The Nashville Songwriters Hall of Fame has announced its 2014 inductees, with four of Music City’s top tunesmiths being selected for induction this October.
Being named to the Hall of the “Class of 2014” are John Anderson, Paul Craft, Tom Douglas, and Gretchen Peters.
"Here in Nashville where the music industry has always been built on a foundation of great songs written by legendary songwriters, each year only a few are elected to the Nashville Songwriters Hall of Fame," said Pat Alger, who serves as the Chairman of the Board of Directors for Hall of Fame. "This year we are very pleased to welcome the class of 2014: Tom Douglas and Gretchen Peters in the songwriter category; Paul Craft in the veteran songwriter category and John Anderson as our songwriter/artist."
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Florida native Anderson moved to Nashville in 1971, while still in his teens. Signing to Warner Brothers in 1977, Anderson scored as a singer and a songwriter with records like “Swingin,” “Seminole Wind,” and “I Wish I Could Write You A Song.” He also co-wrote John Rich’s “Shuttin’ Detroit Down.”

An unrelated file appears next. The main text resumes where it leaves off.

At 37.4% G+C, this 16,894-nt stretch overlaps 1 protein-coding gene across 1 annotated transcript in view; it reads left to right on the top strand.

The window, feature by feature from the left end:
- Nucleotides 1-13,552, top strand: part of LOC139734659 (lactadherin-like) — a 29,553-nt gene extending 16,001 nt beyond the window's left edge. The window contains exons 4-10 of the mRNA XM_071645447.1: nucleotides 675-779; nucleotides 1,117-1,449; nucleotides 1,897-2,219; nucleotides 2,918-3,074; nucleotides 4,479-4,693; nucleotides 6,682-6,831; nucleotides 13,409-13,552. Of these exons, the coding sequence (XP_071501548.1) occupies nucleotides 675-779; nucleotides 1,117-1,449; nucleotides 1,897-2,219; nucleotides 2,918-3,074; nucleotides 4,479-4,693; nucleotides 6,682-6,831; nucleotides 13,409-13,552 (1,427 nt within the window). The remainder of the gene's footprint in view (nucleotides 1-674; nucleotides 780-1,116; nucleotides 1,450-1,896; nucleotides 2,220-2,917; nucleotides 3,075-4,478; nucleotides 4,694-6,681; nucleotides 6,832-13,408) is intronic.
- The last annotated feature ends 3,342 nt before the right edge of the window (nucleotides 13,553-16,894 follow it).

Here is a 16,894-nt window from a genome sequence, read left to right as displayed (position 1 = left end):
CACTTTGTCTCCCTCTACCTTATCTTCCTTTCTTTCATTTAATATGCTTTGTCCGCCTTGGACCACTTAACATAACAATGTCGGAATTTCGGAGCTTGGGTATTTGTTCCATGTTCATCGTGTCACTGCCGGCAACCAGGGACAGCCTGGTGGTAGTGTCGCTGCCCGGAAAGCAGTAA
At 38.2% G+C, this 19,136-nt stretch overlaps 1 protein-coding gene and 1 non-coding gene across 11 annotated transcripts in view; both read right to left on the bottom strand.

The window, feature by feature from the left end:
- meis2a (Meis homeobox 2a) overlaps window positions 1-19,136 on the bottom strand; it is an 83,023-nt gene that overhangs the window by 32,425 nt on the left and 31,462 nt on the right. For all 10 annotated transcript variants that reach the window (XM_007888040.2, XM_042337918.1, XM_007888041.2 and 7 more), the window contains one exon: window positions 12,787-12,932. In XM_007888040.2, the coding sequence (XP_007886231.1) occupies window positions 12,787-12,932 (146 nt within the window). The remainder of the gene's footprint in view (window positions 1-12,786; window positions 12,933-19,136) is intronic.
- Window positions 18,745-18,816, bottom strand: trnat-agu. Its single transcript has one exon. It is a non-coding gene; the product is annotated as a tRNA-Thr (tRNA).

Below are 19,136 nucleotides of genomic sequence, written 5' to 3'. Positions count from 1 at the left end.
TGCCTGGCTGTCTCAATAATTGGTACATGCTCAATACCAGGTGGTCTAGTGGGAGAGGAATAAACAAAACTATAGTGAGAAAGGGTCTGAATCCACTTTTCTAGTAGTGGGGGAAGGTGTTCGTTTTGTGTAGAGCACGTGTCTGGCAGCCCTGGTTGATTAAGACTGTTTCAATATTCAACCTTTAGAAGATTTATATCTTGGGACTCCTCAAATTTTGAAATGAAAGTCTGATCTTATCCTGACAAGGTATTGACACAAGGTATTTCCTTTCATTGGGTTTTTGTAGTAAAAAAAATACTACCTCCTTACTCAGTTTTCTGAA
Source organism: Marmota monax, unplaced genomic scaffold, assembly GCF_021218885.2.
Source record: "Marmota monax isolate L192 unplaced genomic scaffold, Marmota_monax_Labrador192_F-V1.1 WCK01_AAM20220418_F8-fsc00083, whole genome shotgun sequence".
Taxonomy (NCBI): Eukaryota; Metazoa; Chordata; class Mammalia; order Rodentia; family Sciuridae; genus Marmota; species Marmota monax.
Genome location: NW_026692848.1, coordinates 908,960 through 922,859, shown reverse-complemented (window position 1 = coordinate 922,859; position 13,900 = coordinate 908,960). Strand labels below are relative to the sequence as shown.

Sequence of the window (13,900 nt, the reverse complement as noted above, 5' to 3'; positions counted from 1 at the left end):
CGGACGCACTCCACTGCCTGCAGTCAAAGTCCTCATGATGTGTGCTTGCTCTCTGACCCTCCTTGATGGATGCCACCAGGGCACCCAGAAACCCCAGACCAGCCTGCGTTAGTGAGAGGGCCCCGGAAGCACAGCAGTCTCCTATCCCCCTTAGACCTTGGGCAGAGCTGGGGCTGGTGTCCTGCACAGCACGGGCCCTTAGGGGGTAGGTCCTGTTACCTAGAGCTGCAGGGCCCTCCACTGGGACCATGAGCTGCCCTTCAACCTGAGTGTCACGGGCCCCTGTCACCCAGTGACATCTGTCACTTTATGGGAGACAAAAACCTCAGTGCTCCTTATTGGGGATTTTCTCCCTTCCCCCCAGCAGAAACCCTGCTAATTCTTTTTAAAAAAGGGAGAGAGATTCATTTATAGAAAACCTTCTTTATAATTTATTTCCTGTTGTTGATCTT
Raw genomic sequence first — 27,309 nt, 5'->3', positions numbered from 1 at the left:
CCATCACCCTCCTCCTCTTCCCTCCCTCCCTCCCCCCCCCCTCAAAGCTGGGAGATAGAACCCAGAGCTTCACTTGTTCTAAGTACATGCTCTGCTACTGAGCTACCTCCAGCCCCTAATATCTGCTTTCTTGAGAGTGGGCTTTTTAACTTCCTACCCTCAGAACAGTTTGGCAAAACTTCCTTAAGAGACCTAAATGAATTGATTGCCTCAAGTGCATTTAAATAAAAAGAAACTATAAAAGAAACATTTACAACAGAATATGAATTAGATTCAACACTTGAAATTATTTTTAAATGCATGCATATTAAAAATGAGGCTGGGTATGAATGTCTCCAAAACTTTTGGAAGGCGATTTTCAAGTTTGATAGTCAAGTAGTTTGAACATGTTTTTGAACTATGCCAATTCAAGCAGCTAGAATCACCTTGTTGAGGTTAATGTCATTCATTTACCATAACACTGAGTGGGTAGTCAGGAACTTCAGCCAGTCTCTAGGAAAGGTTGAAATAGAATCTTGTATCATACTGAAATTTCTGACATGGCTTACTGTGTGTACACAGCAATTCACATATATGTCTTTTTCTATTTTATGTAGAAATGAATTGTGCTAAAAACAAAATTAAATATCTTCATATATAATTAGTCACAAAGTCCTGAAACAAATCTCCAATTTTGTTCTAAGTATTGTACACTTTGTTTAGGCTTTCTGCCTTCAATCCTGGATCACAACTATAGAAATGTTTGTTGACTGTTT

Born in Memphis, Paul Craft is known as one of the dominant writers in Bluegrass music, with cuts by the Osborne Brothers, Earl Scruggs, and Ralph Stanley. However, he has written mainstream country hits for acts such as Mark Chesnutt, Gail Davies, Bobby Bare, and T. Graham Brown. He also penned Ray Stevens’ massive novelty hit “It’s Me Again, Margaret.”
Tom Douglas -- a one-time advertising salesman -- moved to Nashville in the early 1980s -- only to find no success awaiting him. He and his wife moved to Dallas, where he sold real estate. However, his pen kept writing. In 1993, he finally scored with “Little Rock,” a hit from Collin Raye. The hits haven’t stopped yet, with cuts from Martina McBride, Lady Antebellum, and Tim McGraw. He won the CMA Song of the Year trophy in 2010 for “The House That Built Me,” as recorded by Miranda Lambert.
Gretchen Peters was born in New York, and moved to Colorado as a child. She moved to Nashville in 1987, and first achieved success in 1991 with George Strait’s “The Chill Of An Early Fall.” There were more hits to come – with cuts by Faith Hill, Patty Loveless, and Trisha Yearwood. Her best known composition (perhaps) might very well be 1994’s “Independence Day,” a hit for Martina McBride.
The four new inductees will join the 192 existing members of the elite organization when they are officially inducted during the 44th Anniversary Nashville Songwriters Hall of Fame Dinner & Induction Ceremony on Sunday, October 5th at the Music City Center.